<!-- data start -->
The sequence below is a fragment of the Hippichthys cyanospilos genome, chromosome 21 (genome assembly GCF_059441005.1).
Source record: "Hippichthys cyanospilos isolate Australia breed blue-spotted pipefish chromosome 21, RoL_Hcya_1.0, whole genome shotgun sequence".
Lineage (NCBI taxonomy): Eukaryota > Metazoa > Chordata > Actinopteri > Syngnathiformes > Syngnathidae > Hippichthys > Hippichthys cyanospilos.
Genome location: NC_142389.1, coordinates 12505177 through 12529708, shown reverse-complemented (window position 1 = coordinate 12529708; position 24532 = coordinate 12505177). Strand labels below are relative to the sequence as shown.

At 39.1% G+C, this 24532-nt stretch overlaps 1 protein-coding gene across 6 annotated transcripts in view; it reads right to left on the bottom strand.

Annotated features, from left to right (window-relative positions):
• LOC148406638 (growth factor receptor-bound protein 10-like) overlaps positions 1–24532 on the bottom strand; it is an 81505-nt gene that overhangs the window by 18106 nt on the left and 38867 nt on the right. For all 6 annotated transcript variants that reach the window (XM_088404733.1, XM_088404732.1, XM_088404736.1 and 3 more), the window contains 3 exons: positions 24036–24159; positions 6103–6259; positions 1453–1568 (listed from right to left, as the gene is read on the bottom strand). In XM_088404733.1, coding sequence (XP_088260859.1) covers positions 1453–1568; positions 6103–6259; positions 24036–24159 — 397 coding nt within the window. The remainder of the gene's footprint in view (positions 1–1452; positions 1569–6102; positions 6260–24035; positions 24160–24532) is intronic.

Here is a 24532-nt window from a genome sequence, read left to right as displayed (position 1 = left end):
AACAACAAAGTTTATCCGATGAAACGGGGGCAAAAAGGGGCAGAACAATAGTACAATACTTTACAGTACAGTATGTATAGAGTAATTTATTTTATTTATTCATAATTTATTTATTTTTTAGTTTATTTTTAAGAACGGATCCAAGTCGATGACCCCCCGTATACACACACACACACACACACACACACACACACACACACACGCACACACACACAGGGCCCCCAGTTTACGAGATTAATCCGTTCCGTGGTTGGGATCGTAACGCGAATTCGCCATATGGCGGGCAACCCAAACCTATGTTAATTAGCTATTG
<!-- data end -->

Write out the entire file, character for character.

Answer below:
The sequence below is a fragment of the Hippichthys cyanospilos genome, chromosome 21 (genome assembly GCF_059441005.1).
Source record: "Hippichthys cyanospilos isolate Australia breed blue-spotted pipefish chromosome 21, RoL_Hcya_1.0, whole genome shotgun sequence".
Lineage (NCBI taxonomy): Eukaryota > Metazoa > Chordata > Actinopteri > Syngnathiformes > Syngnathidae > Hippichthys > Hippichthys cyanospilos.
Genome location: NC_142389.1, coordinates 12505177 through 12529708, shown reverse-complemented (window position 1 = coordinate 12529708; position 24532 = coordinate 12505177). Strand labels below are relative to the sequence as shown.

At 39.1% G+C, this 24532-nt stretch overlaps 1 protein-coding gene across 6 annotated transcripts in view; it reads right to left on the bottom strand.

Annotated features, from left to right (window-relative positions):
• LOC148406638 (growth factor receptor-bound protein 10-like) overlaps positions 1–24532 on the bottom strand; it is an 81505-nt gene that overhangs the window by 18106 nt on the left and 38867 nt on the right. For all 6 annotated transcript variants that reach the window (XM_088404733.1, XM_088404732.1, XM_088404736.1 and 3 more), the window contains 3 exons: positions 24036–24159; positions 6103–6259; positions 1453–1568 (listed from right to left, as the gene is read on the bottom strand). In XM_088404733.1, coding sequence (XP_088260859.1) covers positions 1453–1568; positions 6103–6259; positions 24036–24159 — 397 coding nt within the window. The remainder of the gene's footprint in view (positions 1–1452; positions 1569–6102; positions 6260–24035; positions 24160–24532) is intronic.

Here is a 24532-nt window from a genome sequence, read left to right as displayed (position 1 = left end):
AACAACAAAGTTTATCCGATGAAACGGGGGCAAAAAGGGGCAGAACAATAGTACAATACTTTACAGTACAGTATGTATAGAGTAATTTATTTTATTTATTCATAATTTATTTATTTTTTAGTTTATTTTTAAGAACGGATCCAAGTCGATGACCCCCCGTATACACACACACACACACACACACACACACACACACACACACGCACACACACACAGGGCCCCCAGTTTACGAGATTAATCCGTTCCGTGGTTGGGATCGTAACGCGAATTCGCCATATGGCGGGCAACCCAAACCTATGTTAATTAGCTATTG